The Milhaud Project: Geographical outreach of French versus German newspapers

As we were conducting research on Darius Milhaud, we figured out that even though he seemed to have attained a worldwide popularity, Milhaud was for the most part famous in France and in Germany.

Among the many reasons why we supported this claim, including previous research conducted by Professor Epstein, newspapers seemed to be a pretty decent indicator of Darius Milhaud’s popularity in these two European countries.

In order to analyze the popularity of Darius Milhaud in France and in Germany, we decided to look through a handful amount of French and German newspapers in which his performances were often times mentioned.

One interesting thing that we found out is that even though Milhaud was pretty popular in both countries, each of these newspapers had a pretty different coverage of his performances.

In order to demonstrate this, we made a map that displays the geographical outreach of the French and German newspapers in which the music of Darius Milhaud was mostly mentioned.

Name of Newspaper/Periodical

Amount of Milhaud’s performances mentioned

Le Ménestrel


Le Guide du Concert






Note: The “number of performances mentioned” on this table is according to our data and year range (1922-1937) . Milhaud’s music has been referenced a lot more in each of these newspapers.

On the French side, we picked Le Guide du Concert and Le Ménestrel and on the German side we picked Anbruch and Melos.

As the map below demonstrates it, French newspapers (in blue), as opposed to German newspapers (in red), had a pretty centralized coverage of Darius Milhaud’s performances.

In fact, as we zoom in this map, we can see that Le guide du concert and Le Ménestrel were more likely to mention Milhaud’s performances when they took place in France.

Le guide du concert in particular was entirely focused on performances that occurred in Paris.


Le Ménestrel’s sections on Le Mouvement Musical en Province (The musical movement in French Provinces) and Le Mouvement Musical à l’étranger (The musical movement abroad)

Le Ménestrel, at times, covered performances that took place in French Provinces and various European countries.

However, if the performances of concern did not take place in Paris, very little details were provided, as opposed to performances that would have taken place in the Parisian landscapes.

In contrast to French newspapers, German Newspapers had a broader coverage of Milhaud’s performances.

In fact, as we can see from the map below, German newspapers not only mentioned performances of Milhaud that took place in Germany but also a multitude of performances that took place elsewhere.

If we zoom in the map below, we can also see that although German newspapers had a broader geographical coverage of Milhaud’s music, the majority of the performances that they mentioned were those that took place in Germany.

Moreover, a closer look at this map reveals that German newspapers failed to cover performances that took place in France. Nonetheless, this could also be due to the fact that because we already had a pretty decent coverage of performances that took place in France from French-language sources, we may have not searched deep enough for these performances through German newspapers.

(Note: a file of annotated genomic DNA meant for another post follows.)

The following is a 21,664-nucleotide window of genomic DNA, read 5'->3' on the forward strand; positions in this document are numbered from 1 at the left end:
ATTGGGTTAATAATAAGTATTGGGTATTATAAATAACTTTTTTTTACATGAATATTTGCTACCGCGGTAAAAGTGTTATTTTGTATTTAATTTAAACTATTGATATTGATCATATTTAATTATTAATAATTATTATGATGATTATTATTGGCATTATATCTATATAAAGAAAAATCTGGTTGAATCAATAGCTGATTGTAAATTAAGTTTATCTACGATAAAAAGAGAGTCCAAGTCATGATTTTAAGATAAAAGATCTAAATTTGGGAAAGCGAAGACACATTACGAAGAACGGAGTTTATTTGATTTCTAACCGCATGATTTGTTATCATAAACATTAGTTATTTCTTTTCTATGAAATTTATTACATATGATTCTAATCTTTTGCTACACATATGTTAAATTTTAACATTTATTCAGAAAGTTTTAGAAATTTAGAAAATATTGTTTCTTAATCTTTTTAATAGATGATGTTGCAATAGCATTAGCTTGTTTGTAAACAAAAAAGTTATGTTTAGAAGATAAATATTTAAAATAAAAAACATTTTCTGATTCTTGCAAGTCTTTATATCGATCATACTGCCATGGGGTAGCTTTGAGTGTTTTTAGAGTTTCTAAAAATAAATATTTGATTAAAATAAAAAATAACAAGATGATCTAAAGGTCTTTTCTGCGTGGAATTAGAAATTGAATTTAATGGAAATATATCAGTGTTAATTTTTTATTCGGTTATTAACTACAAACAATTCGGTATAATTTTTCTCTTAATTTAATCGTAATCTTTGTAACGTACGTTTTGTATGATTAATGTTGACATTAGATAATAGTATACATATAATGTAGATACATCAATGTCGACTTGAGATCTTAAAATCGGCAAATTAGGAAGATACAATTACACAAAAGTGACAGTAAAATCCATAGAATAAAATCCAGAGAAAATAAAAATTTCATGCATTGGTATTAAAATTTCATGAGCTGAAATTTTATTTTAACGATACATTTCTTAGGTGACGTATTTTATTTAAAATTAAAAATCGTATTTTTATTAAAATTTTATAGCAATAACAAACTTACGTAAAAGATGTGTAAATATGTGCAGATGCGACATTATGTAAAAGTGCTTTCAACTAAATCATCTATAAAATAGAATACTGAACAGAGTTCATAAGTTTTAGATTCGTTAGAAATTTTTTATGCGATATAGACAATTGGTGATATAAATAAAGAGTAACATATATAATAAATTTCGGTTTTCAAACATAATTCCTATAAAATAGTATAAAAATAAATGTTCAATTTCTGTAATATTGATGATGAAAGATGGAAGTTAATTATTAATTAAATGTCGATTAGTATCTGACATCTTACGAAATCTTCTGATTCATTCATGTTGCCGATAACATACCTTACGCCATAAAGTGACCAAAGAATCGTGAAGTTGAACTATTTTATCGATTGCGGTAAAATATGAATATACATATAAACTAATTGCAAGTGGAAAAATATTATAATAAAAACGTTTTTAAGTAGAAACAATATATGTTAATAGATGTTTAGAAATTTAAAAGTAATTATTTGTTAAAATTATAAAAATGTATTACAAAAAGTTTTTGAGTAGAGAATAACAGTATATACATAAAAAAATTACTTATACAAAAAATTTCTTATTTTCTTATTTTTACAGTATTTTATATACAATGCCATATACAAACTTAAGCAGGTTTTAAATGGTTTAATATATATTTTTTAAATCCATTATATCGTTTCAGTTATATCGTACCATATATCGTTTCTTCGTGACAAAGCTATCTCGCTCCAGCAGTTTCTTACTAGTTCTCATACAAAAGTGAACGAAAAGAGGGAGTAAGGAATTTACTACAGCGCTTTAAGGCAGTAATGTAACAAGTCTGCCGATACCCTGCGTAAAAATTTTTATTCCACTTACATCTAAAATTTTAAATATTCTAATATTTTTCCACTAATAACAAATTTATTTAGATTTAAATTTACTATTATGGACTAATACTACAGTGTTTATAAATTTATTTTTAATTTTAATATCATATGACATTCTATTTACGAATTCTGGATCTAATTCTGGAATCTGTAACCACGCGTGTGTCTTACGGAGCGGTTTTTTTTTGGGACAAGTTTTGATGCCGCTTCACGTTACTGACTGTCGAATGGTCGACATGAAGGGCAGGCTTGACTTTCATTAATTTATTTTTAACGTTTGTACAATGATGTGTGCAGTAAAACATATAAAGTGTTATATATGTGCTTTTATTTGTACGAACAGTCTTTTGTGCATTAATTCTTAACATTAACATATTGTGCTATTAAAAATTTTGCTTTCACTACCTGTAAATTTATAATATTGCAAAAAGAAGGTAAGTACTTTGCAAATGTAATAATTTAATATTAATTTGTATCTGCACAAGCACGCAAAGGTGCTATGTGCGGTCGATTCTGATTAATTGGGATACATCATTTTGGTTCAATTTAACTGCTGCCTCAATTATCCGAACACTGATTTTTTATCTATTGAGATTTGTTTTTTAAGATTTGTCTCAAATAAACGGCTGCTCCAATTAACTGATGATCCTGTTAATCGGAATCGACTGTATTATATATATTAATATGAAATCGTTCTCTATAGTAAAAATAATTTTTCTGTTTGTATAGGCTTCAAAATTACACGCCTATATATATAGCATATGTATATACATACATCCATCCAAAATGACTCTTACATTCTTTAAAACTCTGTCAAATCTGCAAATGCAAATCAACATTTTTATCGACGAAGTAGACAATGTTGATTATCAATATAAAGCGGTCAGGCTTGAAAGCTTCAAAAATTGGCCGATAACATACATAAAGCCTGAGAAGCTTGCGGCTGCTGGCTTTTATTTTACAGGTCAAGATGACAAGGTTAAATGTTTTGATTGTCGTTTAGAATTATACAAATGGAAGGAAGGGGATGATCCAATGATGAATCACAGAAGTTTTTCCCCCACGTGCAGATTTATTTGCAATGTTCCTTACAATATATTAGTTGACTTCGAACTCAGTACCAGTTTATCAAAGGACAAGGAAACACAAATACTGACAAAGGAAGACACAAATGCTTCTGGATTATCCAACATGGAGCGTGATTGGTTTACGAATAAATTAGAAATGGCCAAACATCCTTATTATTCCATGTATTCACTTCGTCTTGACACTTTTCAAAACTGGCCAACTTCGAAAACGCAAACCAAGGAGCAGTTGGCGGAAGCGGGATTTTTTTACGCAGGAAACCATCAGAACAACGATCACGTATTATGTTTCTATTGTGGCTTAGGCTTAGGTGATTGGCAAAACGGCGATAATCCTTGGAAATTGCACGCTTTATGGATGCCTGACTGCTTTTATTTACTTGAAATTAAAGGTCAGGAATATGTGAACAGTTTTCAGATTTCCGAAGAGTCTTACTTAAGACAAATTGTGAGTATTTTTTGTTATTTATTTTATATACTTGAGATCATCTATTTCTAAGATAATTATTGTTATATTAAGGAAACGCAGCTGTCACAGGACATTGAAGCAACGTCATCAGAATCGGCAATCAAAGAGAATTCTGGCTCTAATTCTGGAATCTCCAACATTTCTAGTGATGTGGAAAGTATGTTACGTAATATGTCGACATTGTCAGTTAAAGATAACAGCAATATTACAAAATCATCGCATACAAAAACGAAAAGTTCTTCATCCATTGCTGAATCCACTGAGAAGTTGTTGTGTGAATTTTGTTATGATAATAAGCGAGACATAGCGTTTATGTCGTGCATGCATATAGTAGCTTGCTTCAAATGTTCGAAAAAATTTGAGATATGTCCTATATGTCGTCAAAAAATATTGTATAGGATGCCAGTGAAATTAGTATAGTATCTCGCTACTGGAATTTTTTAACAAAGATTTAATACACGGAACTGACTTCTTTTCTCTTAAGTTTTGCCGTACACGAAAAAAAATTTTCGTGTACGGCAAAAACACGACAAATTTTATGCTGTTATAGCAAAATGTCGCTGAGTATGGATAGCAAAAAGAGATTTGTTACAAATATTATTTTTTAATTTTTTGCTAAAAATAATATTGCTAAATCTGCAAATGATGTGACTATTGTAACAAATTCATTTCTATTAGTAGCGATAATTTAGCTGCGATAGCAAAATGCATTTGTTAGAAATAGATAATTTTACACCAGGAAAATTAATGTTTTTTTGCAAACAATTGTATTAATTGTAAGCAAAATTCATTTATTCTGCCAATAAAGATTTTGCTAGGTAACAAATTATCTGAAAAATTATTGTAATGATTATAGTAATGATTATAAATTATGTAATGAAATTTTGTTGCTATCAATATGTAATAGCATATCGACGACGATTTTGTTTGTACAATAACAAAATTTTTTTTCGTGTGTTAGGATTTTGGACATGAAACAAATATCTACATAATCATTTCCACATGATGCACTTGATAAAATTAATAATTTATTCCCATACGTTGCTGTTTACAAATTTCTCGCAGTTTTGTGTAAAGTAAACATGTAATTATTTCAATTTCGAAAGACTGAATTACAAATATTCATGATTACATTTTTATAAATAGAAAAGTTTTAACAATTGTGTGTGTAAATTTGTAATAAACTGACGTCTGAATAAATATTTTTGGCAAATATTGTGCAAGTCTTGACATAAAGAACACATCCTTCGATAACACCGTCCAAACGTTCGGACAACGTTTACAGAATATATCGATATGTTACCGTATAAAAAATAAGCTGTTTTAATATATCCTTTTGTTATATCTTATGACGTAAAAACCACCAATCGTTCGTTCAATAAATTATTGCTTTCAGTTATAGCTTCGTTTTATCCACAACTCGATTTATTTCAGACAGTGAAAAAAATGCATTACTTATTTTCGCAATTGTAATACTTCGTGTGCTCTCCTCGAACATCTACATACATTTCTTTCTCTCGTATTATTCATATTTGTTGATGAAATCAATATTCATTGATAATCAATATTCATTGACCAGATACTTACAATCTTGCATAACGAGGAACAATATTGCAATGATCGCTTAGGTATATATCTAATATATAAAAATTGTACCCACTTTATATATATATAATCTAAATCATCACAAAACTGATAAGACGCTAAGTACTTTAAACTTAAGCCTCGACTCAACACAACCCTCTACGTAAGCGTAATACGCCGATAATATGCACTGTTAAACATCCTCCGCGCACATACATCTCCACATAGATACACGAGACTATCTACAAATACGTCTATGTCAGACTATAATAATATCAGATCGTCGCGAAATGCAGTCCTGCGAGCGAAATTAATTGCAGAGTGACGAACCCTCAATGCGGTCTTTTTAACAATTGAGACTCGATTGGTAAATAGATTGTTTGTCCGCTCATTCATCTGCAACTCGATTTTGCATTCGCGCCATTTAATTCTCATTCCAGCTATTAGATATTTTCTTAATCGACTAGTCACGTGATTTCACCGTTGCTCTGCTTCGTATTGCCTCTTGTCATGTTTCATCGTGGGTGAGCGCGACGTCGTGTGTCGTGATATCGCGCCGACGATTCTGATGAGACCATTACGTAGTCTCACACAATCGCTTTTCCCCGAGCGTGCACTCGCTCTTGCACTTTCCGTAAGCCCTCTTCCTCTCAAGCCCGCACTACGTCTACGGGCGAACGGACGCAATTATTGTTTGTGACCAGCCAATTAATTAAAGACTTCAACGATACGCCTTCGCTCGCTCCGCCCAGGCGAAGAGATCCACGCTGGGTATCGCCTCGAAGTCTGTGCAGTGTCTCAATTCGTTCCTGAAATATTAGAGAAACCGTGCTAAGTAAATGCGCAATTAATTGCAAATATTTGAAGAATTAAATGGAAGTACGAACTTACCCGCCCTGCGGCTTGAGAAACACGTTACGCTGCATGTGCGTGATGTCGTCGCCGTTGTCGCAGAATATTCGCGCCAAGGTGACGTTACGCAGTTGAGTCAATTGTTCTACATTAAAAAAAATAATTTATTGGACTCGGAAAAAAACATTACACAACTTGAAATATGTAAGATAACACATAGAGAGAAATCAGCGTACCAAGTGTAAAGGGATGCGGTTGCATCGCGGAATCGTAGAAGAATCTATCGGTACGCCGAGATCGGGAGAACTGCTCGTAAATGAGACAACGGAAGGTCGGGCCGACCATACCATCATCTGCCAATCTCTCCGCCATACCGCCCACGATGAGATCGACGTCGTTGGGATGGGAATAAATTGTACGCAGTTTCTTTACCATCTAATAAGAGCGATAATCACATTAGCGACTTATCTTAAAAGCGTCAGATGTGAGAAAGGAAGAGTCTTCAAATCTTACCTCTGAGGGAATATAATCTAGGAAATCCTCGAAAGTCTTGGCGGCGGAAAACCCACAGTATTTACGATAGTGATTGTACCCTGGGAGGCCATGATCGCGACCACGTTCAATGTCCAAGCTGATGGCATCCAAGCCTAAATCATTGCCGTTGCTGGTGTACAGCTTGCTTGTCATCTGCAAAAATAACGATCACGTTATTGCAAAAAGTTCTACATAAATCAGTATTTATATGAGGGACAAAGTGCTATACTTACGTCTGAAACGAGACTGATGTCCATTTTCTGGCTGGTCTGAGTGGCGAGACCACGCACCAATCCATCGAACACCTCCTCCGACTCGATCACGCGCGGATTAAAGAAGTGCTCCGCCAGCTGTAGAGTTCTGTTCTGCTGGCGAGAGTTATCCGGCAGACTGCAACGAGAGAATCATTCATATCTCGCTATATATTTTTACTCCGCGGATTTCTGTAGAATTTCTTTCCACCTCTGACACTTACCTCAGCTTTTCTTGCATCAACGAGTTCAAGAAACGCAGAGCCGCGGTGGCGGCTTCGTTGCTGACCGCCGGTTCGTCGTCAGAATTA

However, despite these small differences, the geographical outreach of Melos and Anbruch seemed more realistic as compared to that of Le guide du concert and Le Ménestrel.

German newspapers were more successful at capturing the popularity of Darius Milhaud, whether it be across various cities in Germany or across the globe as a whole. French newspapers, in contrast , were more likely to cover Darius Milhaud’s performances if they had occurred in Paris.

As you can see in this blog post , in the 20th century, French nationalism began to take a completely new tournure.  There was a growing need for French musicians to produce “de la musique Francaise de France” (in English, a French music from France), which then became a symbol of authenticity and frenchness. 

Various associations, such as La Ligue Nationale pour la Défense de la musique Francaise, were even created to serve as a propaganda for French artists to become more patriotic and produce “French” music.

Could this map of the geographical outreach of French versus German newspapers be a coincidence with the growing French nationalist sentiment that began in the 20th century ?

Could the French newspapers have purposely chosen to focus on Milhaud’s music in France as a way to make a propaganda for his success in France?

On the other side, could the German newspapers’ intensive display of Milhaud’s music across German cities (as compared to other places) be a way for Germans to now claim Milhaud as one as their artists?

All these hypotheses could certainly be true.

Most importantly, this is one of the ways that maps can tell us so much about something and invite us to dig more into research, in the hope of finding answers to the questions that they generate.

Finally, it is important for us to remember that this comparative analysis of French and German newspapers is based on a small sample. For instance, if we were to make stronger claims about our findings, we would need to do a larger study of distributions of international performances by journal.